It's true that many work-at-home professionals keep a five-hour day, as opposed to an eight-hour day. This does not mean, however, that they work less. Hours are often calculated as "billable hours," meaning that for every hour spent performing a task that they charge for, there are many minutes spent doing non-compensated administrative tasks.

 3. Don't bet on saving money

Without a daily commute, mandatory lunches and the cost of office-appropriate attire, it may seem that working from home will peel some costs off your budget. But additional outlays can crop up. The expense of setting up an office may include laptops, printers, Internet service, cellphones, business cards, web hosting, business services, and software. Forget about using your existing equipment for your business if you plan on taking the full cost of each as a tax write-off. Personal and business purchases need to be kept separate to comply with tax law.

So, hold on before you try to deduct half of your mortgage for "office rent" or the entire cost of your Internet. There are strict limits to what can be claimed as deductions or credits on your return. You can deduct valid work-related expenses, but only the percentage that is actually used for your work. So if you pay for an Internet service that is also used by your spouse and children, and even yourself for non-work-related matters, you can't deduct the full cost—only the (estimated) portion that is exclusive to employment-related matters. The same goes for office supplies, telephone bills, and utilities.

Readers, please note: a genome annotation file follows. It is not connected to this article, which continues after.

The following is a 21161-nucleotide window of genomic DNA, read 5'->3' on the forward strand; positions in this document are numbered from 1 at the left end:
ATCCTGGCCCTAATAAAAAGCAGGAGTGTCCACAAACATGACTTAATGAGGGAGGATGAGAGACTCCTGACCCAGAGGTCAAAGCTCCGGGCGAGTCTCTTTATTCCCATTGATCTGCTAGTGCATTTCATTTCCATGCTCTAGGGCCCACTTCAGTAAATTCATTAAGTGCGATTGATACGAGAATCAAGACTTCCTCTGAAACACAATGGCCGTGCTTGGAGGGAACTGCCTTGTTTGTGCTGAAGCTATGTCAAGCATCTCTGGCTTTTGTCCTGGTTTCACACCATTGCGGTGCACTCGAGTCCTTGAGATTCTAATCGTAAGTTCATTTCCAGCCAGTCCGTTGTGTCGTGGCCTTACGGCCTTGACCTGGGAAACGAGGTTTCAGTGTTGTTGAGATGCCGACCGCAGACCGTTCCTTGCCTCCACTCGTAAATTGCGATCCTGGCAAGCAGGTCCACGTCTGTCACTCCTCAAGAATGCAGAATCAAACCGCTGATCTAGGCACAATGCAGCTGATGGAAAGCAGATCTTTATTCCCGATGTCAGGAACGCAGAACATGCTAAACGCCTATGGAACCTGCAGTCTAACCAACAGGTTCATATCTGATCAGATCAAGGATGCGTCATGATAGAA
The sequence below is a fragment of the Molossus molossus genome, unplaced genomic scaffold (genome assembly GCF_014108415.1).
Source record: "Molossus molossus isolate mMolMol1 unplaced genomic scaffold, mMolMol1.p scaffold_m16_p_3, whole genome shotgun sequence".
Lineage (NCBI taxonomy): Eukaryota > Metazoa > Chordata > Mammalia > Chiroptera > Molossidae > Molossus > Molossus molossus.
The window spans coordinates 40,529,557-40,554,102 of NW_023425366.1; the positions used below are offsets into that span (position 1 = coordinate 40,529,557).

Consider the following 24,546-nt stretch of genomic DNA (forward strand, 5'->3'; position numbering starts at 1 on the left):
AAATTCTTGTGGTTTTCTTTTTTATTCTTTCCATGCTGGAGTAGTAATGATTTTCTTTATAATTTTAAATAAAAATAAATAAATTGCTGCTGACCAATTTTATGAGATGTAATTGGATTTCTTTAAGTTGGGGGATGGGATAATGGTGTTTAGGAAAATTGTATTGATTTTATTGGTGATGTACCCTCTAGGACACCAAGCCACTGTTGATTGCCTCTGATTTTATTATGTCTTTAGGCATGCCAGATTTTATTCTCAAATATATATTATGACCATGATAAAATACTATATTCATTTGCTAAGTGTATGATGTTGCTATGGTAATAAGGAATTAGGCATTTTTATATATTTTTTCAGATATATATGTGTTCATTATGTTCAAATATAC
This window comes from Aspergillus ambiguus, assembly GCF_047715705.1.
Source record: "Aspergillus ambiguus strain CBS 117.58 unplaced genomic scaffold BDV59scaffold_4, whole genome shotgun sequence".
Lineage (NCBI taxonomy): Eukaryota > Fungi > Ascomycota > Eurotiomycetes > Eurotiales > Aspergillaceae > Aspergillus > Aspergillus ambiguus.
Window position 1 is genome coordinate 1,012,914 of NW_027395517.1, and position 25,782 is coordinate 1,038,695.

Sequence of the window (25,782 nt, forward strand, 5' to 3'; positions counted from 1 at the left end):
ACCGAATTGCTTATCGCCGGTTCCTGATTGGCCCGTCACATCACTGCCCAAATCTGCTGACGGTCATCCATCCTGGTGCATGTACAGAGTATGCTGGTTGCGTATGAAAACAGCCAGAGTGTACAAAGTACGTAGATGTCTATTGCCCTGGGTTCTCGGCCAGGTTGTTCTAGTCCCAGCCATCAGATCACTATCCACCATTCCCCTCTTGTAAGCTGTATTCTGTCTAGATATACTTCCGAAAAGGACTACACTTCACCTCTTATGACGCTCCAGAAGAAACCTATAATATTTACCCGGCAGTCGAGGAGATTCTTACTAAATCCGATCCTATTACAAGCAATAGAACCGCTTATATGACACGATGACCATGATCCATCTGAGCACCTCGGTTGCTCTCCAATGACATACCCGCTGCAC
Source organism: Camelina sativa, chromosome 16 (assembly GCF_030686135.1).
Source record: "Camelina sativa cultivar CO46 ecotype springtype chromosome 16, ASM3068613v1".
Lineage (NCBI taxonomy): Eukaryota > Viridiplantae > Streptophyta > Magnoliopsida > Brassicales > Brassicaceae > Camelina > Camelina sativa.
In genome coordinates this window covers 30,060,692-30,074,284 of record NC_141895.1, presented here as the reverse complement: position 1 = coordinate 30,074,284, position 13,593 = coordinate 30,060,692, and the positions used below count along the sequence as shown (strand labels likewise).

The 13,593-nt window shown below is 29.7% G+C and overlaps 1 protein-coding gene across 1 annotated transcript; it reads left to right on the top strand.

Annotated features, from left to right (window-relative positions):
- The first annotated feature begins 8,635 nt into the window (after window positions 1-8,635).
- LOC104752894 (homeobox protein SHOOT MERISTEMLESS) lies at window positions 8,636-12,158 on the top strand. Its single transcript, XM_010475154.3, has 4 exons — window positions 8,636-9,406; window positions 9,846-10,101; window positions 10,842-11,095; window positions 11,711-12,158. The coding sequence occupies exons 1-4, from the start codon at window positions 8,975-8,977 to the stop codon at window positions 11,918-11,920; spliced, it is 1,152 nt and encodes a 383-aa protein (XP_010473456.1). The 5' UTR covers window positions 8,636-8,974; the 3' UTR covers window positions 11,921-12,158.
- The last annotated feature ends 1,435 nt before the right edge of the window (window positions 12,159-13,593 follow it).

If you're an independent contractor, you have to pay your own Social Security tax (the self-employment tax) and payroll taxes (an expense that most employers pay half of). You can deduct the employer half of your payroll tax as a business expense, but, generally, a sole proprietor won't see drastic cuts to their tax bill.

The Bottom Line

Working from home can be exciting, empowering, and even profitable, provided you are realistic about the pros and cons. Whether you are a freelancer, a company part-timer, or a full-time employee who just doesn't hit the office on certain days or at all, it's a way to escape the daily grind.

But there are added responsibilities that come with freedom, not to mention planning, foresight, self-discipline, and focus. Oh, yes, and hours of uninterrupted hard work. As many home-based employees will tell you, it's not easier to work from home—it's just a different location.